“Bridget” is 17 and a know-it-all. I immediately adore her. She sits down across from me in the coffee shop where she suggested we meet (“They give you unlimited refills,” she says. “And they have a nice bathroom.”). Her mother had originally contacted me to help “Bridget” with her common app college essay and short answers. Her mom was worried that “Bridget” was worried; she wanted her daughter to feel supported by a skillful tutor and essay coach during that intense time known as Senior Fall.
It wasn’t that “Bridget” couldn’t write nor was she at a loss for things to say nor was she disorganized. ”Bridget” was frighteningly “on it” for a high schooler who is the ringleader of her school’s Model UN, a Varsity soccer player who’s been “tapped” by Division 1 schools to come play for them and, as she says, “I sort of like to act.” She was the star of the last play. She’s one of those people whom you immediately say, “She’s going places,” and it doesn’t really matter where the destination is.
”Bridget” is about process, about the journey. “So, read this,” she tells me. I scan her common app and realize that, while the point she eventually makes, is an interesting one — that the world is a diverse place — it isn’t terribly original nor does it have much to do with her…yet. She is resistant to reveal anything truly personal, to talk about her parents’ very long and strung out divorce that has her shuttling from the Upper West Side to Brooklyn, to mention her brother who lives with her father and won’t speak to their mother. In short, “Bridget’s” got some powerful material that she wants to stay away from, yet, it is this material that her common app is missing. She, in her way, is as diverse as anyone else and yet, she stays away from, what she refers to as her, “my boring domestic situation.”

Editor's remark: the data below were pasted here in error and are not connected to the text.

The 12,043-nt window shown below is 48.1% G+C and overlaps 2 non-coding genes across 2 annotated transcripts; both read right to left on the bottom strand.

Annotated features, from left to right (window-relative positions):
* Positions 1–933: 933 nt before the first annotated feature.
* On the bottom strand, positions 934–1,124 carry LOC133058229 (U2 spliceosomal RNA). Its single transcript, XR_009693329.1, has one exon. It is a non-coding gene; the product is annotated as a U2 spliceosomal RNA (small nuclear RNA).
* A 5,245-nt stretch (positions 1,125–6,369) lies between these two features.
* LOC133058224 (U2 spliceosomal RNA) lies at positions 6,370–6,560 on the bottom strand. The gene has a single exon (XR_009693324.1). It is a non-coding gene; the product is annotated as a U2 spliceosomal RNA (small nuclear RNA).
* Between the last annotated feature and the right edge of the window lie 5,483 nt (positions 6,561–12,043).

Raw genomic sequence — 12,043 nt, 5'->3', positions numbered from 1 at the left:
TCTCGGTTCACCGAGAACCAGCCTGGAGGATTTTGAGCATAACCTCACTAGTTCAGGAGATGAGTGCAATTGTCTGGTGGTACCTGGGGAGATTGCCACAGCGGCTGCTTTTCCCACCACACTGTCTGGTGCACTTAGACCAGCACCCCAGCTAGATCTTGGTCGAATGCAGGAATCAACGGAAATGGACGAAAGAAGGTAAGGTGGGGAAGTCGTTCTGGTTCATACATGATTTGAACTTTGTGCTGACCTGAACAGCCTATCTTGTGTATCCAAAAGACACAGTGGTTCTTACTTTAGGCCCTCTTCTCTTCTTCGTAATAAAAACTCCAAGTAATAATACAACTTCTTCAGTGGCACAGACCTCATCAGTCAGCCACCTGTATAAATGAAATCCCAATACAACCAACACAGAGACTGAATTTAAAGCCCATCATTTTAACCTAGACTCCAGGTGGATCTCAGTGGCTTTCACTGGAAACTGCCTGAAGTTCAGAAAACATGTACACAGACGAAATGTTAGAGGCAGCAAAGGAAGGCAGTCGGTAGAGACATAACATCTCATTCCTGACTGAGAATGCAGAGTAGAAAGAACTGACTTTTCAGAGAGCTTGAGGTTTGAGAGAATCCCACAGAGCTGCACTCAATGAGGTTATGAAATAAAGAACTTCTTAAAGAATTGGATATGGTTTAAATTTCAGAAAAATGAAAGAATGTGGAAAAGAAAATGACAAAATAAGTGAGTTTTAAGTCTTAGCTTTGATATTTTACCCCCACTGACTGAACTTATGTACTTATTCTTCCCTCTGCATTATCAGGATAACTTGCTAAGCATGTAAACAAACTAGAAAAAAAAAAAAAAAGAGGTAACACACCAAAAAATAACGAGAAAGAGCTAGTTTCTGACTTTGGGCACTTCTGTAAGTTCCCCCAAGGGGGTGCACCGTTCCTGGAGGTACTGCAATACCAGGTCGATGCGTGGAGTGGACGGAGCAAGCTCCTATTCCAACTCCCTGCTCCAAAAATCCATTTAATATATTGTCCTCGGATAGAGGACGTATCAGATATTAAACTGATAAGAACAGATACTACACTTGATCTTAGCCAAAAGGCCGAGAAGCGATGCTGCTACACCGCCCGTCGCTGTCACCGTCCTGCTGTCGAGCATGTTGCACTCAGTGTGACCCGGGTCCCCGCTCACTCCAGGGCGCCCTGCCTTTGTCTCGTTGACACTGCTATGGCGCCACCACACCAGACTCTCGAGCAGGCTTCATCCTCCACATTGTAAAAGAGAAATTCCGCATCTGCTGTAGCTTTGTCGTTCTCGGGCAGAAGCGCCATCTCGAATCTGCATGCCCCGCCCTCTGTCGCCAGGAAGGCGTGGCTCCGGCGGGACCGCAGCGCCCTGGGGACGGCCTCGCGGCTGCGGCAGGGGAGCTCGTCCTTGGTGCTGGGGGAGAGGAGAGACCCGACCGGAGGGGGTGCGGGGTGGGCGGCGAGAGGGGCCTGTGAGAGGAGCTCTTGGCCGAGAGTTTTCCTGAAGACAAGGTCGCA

After a few refills of mediocre coffee, after “Bridget” stops texting and checking her email, I ask her to “bear with me” while I ask some “stupid” questions. The answers to those questions became fodder not only for a common app re-write, but for her early decision choice short answers. Her first choice school was not one that had tapped her for sports, but rather one that she wanted to go to for its “good humanities” program. ”Bridget” wants to be a college professor.
In December, after the early decisions were mailed, she texted me, “Brown wants me!”
By Elizabeth England, Writing Coach